Dulce Base: the Truth and Evidence from the Case Files of Gabe Valdez  by Greg Valdez purports to reveal the truth behind the mysterious cattle
Dulce Base: the Truth and Evidence from the Case Files of Gabe Valdez by Greg Valdez purports to reveal the truth behind the mysterious cattle mutilations and UFO sightings that happened for decades near Dulce. (Courtesy of Greg Valdez)

FARMINGTON — For decades, strange lights in the night sky and mysterious cattle mutilations have sparked rumors of a secret underground alien base near the small northern New Mexico town of Dulce, which is tribal headquarters of the Jicarilla Apache Nation.

A new book, "Dulce Base: the Truth and Evidence from the Case Files of Gabe Valdez," purports to solve the mystery. It claims that humans, not aliens, are behind the strange happenings. The book's author is Greg Valdez, son of former New Mexico State Police Officer Gabe Valdez.

In 1976, ranchers found many mutilated cows, and Gabe Valdez became one of the lead investigators into the case, his son said.

Greg Valdez says his father began a decades-long investigation into the large number of mutilations in northern New Mexico. Prior to his death in 2011, the former police officer determined that the mutilations and strange aircraft were, in fact, human-caused.

After pouring over recently declassified documents, Gabe Valdez concluded that the federal government was using the Jicarilla Apache Nation to test environmental contamination caused by nuclear testing in the late 1960s.

Greg Valdez says this contamination was caused by an experiment known as "Project Gasbuggy" that took place 21 miles southwest of Dulce on Dec. 10, 1967. The project's goal was to identify peaceful uses for nuclear explosions, and it involved the detonation of a 29-kiloton device located 4,227 feet underground. The intent was to release pockets of natural gas that could be used commercially.

Gasbuggy was carried out by the U.S. Atomic Energy Commission, the Lawrence Radiation Laboratory and the El Paso Natural Gas Company, according to the book.

While the device was successfully detonated and gas wells were drilled at the site, the gas was too radioactive for commercial use.

Greg Valdez said his father found out that the federal government conducted the cattle mutilations to determine the effects of radiation from Gasbuggy.

"They were testing the cattle to avoid panicking the public," he said. "They were also testing advanced aircraft from a nearby off-site air base. The aircraft was invisible and silent and used optic camouflage. The technology has since been declassified."

Greg Valdez alleges that several government agencies and military entities, such as the U.S. Air Force, were heavily involved in the cover-up. He says that the CIA and National Security Agency also became involved when Albuquerque businessman Paul Bennewitz discovered evidence of secret military projects on the Kirtland Air Force Base, which also had ties to Dulce.

To protect the secrecy of their operations, Gabe Valdez learned that the government started a disinformation campaign and encouraged rumors about UFOs and aliens, said Greg Valdez.

By 1979, when the government realized Gabe Valdez had discovered the truth about who was behind the strange happenings, they began monitoring him, his son said. He said the family found hidden listening devices in their home.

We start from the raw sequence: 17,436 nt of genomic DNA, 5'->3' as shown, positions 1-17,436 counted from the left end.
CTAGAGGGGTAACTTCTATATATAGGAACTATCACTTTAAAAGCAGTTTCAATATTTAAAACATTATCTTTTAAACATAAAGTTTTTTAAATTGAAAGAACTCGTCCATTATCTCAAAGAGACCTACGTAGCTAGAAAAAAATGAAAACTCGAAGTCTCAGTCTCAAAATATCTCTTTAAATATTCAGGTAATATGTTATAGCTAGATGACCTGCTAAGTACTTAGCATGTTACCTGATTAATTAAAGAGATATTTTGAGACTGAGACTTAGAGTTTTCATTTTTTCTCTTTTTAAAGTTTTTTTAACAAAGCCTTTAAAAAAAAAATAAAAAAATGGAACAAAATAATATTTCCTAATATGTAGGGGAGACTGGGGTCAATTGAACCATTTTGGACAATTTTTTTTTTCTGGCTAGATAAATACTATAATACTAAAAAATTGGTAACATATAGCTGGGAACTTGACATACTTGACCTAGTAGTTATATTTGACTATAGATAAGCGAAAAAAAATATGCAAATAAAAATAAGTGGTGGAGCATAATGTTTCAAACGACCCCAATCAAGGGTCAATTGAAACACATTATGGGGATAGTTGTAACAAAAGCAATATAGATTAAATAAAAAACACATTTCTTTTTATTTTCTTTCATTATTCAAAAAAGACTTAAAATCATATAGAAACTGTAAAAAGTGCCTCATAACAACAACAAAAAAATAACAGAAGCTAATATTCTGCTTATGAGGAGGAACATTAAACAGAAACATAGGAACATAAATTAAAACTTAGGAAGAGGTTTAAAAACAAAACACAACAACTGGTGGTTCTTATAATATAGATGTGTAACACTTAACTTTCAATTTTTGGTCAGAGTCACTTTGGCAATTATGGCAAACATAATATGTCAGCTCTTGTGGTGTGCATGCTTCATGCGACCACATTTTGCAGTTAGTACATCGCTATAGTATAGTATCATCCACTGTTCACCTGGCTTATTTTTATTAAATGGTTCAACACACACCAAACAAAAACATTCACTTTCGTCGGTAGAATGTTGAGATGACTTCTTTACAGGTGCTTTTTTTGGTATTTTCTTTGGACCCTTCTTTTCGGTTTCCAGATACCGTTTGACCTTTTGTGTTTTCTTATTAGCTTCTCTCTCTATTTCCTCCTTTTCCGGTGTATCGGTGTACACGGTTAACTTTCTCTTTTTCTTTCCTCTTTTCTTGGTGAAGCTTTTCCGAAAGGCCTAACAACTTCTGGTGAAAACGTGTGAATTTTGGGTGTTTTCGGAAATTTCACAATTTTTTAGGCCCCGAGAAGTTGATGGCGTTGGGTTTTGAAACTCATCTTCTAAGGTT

Aztec resident Brooks Marshall is a UFO enthusiast and local paranormal expert. Marshall has followed reports of the supposed Dulce underground base for years and has attended many symposiums and lectures on the issue.

Marshall believes there is truth to a secret military presence centered around Dulce. But he doesn't think government involvement comes close to explaining the cattle mutilations.

"From early on, the mutilations indicated a technology that we just didn't have," he said. "There was a complete absence of blood, and the incisions looked like microsurgery and laser technology had been used -- technology humans didn't have at the time. Plus, there were no tracks, and other animals -- even predators -- would avoid the carcasses, which also looked like they had been dropped from a very high distance. Many of the bones would be broken."

Marshall said specific organs, like the tongue and reproductive organs, were removed from the cattle. The mutilations still periodically occur, he said.

From his research, Marshall concludes there are two pieces to the Dulce mystery: the cattle mutilations, which he says remain unexplainable, and the government activity.

"It's my opinion that there was an extremely large underground military base," he said. "There's evidence that there was strong military activity there. One theory is that this base housed aliens."

Marshall, who once worked for El Paso Natural Gas, is familiar with the Gasbuggy Project and said he worked with employees who were directly involved with it. While he believe there have been disinformation campaigns conducted by the military to deflect attention from a possible underground base, he doesn't find credence in the theory that the cattle mutilations were the result of government tests for radioactive effects.

"It doesn't make sense that the government would test cattle in that way," he said. "All they'd have to do to test radiation levels is to walk up to the cow with a Geiger counter."

Leigh Black Irvin covers health for The Daily Times. She can be reached at 505-564-4610 and lirvin@daily-times.com Follow her @irvindailytimes on Twitter.